Mars will continue to shine brightly throughout August. 

The next time Mars comes as close as it will this summer won't occur again until Sept. 15, 2035.

Let’s block ads! (Why?)



Source link

Continue Reading

Science

Thick Dust Clouds Spotted Near Martian Ice Cap

Published

on

By


ESA’s Mars Express took an incredible photo of dust clouds on Mars near the planet’s north polar ice cap in April 2018, shortly before a larger dust storm darkened the entire planet’s skies.

Credit: ESA/DLR/FU Berlin/CC BY-SA 3.0 IGO

A thick cloud of dust moves over the surface of Mars near the planet's north polar ice cap in a stunning photograph.

This June, a massive dust storm hit Mars, and before long, the storm had encapsulated the entire planet. But dust clouds are a common occurrence on Mars; before that storm, a smaller-scale tempest kicked up the impressive plumes in this new photo, taken in April by the European Space Agency's (ESA) Mars Express. The photoshows just how immense these clouds can get, with a thick dust cloud near the planet's north polar ice cap.

Dust storms happen on Mars most often during the southern summer season. At this time, the planet is closer to the sun along the elliptical Martian orbit, and the brightness increases the differences in temperature on Mars, which affect air movement on the planet. These temperature differences allow the Martian air to more easily lift dust particles on the surface, according to a statement from ESA.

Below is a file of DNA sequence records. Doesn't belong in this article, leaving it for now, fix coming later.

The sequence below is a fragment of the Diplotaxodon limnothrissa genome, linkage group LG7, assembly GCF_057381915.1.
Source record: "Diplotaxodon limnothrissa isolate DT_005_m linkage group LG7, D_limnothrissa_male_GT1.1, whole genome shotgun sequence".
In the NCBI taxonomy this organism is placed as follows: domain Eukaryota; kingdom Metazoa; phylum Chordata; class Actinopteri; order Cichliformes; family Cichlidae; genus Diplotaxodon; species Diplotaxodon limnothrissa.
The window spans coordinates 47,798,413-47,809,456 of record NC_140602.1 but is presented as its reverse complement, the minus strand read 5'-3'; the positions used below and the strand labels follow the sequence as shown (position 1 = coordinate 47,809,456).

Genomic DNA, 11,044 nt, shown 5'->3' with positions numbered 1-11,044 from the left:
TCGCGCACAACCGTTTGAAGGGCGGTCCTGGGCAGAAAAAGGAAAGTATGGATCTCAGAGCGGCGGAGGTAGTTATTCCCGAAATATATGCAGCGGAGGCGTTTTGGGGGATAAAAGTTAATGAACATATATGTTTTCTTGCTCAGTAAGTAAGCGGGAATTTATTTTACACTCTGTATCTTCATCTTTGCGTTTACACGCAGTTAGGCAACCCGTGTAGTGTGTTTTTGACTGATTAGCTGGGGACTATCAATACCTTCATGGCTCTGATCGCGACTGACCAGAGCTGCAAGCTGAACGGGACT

However, while a planet-covering dust storm sounds terrifying, things aren't that chaotic on the surface. This is because storm wind speeds on Mars are usually less than half as fast as hurricane wind speeds on Earth. Additionally, because atmospheric pressure is so low on the Red Planet, even high-speed winds wouldn't do much damage to anyone on the planet. "You would probably feel a breeze, but it wouldn't be knocking you over," Michael Smith, who works at the NASA Goddard Space Flight Center, previously said to Space.com.

Mars Express captured this cloud using a high-resolution stereo camera on board. The dust storm that continues to rage on Mars is being imaged and monitored by five ESA and NASA orbiters, while NASA's Curiosity rover continues to collect data on the red, dusty surface.

Email Chelsea Gohd at cgohd@space.com or follow her @chelsea_gohd. Follow us @Spacedotcom, Facebook and Google+. Original article on Space.com.

Let’s block ads! (Why?)



Source link

Continue Reading

Science

Unique Armored Dinosaur Discovered In Utah

Published

on

By


The fossil reveals new details about the diversity and evolution of ankylosaurid dinosaurs

In 2008, researchers found the fossil of a remarkable armored dinosaur in southern Utah. The North American Late Cretaceous ankylosaurid dinosaur was covered in a smooth bony armor but it seems to be more closely related to ankylosaurids found in Asia than to ones that lived in northern America.

The new species of ankylosaurid dinosaur lived 76 million years ago during the Late Cretaceous Period and roamed the lost continent of Laramidia. Although many ankylosaurids dinosaur fossils have been found over the years in the southwestern US, the recent fossil offers the most complete skeleton of an ankylosaurid in the region. The fossil includes a complete skull, vertebrae and limb bones, as well as a perfectly preserved bony body armor.

The most interesting thing about this dinosaur is its spiky bony armor covering the skull and snout. These defining features make it look surprisingly similar to Asian ankylosaurids that originated in Asia between 125 to 100 million years ago.

“A reasonable hypothesis would be that ankylosaurids from Utah are related to those found elsewhere in western North America, so we were really surprised to discover that Akainacephalus was so closely related to species from Asia.” Co-author of the study Randall Irmis said in a statement.